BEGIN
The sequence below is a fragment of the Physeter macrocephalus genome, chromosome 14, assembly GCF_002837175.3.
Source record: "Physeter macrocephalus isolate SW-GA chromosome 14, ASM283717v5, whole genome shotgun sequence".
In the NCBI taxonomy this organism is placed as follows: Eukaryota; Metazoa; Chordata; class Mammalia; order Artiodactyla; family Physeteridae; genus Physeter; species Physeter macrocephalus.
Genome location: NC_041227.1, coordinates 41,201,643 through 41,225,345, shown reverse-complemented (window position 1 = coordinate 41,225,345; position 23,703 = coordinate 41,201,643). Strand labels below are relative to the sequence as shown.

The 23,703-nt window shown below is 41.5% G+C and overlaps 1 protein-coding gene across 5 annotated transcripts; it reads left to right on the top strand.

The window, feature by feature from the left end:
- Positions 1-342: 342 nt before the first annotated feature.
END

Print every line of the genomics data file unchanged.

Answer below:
The sequence below is a fragment of the Physeter macrocephalus genome, chromosome 14, assembly GCF_002837175.3.
Source record: "Physeter macrocephalus isolate SW-GA chromosome 14, ASM283717v5, whole genome shotgun sequence".
In the NCBI taxonomy this organism is placed as follows: Eukaryota; Metazoa; Chordata; class Mammalia; order Artiodactyla; family Physeteridae; genus Physeter; species Physeter macrocephalus.
Genome location: NC_041227.1, coordinates 41,201,643 through 41,225,345, shown reverse-complemented (window position 1 = coordinate 41,225,345; position 23,703 = coordinate 41,201,643). Strand labels below are relative to the sequence as shown.

The 23,703-nt window shown below is 41.5% G+C and overlaps 1 protein-coding gene across 5 annotated transcripts; it reads left to right on the top strand.

The window, feature by feature from the left end:
- Positions 1-342: 342 nt before the first annotated feature.